Degrees and certificates in the Medical Front Office program may lead to the following jobs or careers:
review current job openings and contact your advisor to review your options.
All data gathered for Dallas/Fort Worth. Source: DCCCD Labor Market Intelligence
The medical field has two distinct areas. “Front office” personnel work with patient records, insurance billing, computerized accounting, patient databases, transcription of dictated notes and applying standardized codes to patient records, among other responsibilities.
“Back office” personnel are the care providers, including physicians, nurses and a variety of assistants. Front office skills allow you to work in a medical facility without direct patient contact — using information technology skills to work in a health care setting.
Special skills are necessary for handling a busy and demanding medical office. Front office support professionals perform administrative duties such as dealing with incoming and outgoing patients, scheduling and monitoring appointments and creating and maintaining patient records.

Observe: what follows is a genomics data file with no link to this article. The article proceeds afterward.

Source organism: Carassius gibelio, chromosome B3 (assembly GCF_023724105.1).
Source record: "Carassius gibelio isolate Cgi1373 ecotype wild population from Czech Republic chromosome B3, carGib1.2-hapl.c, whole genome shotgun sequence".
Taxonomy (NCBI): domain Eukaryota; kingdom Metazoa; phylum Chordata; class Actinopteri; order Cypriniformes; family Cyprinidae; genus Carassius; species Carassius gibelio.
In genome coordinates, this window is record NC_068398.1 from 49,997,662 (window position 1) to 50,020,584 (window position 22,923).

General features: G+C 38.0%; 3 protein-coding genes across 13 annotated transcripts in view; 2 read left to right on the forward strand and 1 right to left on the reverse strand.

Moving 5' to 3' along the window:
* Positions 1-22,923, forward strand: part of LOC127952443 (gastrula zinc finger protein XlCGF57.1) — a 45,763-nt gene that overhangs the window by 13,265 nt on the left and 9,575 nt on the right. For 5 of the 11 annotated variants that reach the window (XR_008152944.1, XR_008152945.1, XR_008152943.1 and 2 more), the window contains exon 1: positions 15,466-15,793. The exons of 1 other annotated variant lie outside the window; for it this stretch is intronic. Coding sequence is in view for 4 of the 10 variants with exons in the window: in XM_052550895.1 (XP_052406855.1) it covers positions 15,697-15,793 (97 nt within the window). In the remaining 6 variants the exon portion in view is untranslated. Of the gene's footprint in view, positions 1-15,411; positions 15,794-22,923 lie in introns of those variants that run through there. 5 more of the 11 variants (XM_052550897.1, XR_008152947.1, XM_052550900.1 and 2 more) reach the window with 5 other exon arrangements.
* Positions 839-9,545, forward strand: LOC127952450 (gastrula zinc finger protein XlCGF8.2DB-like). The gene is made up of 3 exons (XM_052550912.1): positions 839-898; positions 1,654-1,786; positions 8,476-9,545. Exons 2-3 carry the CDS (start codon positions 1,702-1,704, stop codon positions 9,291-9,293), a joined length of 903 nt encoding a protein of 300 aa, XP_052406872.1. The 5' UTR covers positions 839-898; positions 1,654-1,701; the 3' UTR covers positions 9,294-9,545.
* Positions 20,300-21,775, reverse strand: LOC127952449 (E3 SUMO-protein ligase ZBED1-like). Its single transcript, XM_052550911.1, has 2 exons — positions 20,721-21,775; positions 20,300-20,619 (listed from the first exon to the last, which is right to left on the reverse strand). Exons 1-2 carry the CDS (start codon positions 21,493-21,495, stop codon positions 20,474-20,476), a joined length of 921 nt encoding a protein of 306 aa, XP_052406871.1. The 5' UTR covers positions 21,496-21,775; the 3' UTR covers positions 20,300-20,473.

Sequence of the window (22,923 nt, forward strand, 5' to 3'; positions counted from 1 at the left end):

Employers are looking for workers who are skilled in computer knowledge, diversity, teamwork, communication and interpersonal skills. You’ll be trained in common medical terminology, medical office procedures, medical software applications, medical basic coding and medical insurance — so you can go right to work.
According to the Bureau of Labor Statistics, health-related occupations will add the most new jobs to the economy — nearly one-third of the total increase — through 2024. Fourteen of the top 20 fastest-growing jobs listed by CareerOneStop (sponsored by the U.S. Department of Labor) are in health care occupations. Health information technician positions are projected to increase by 30%.
Job opportunities include: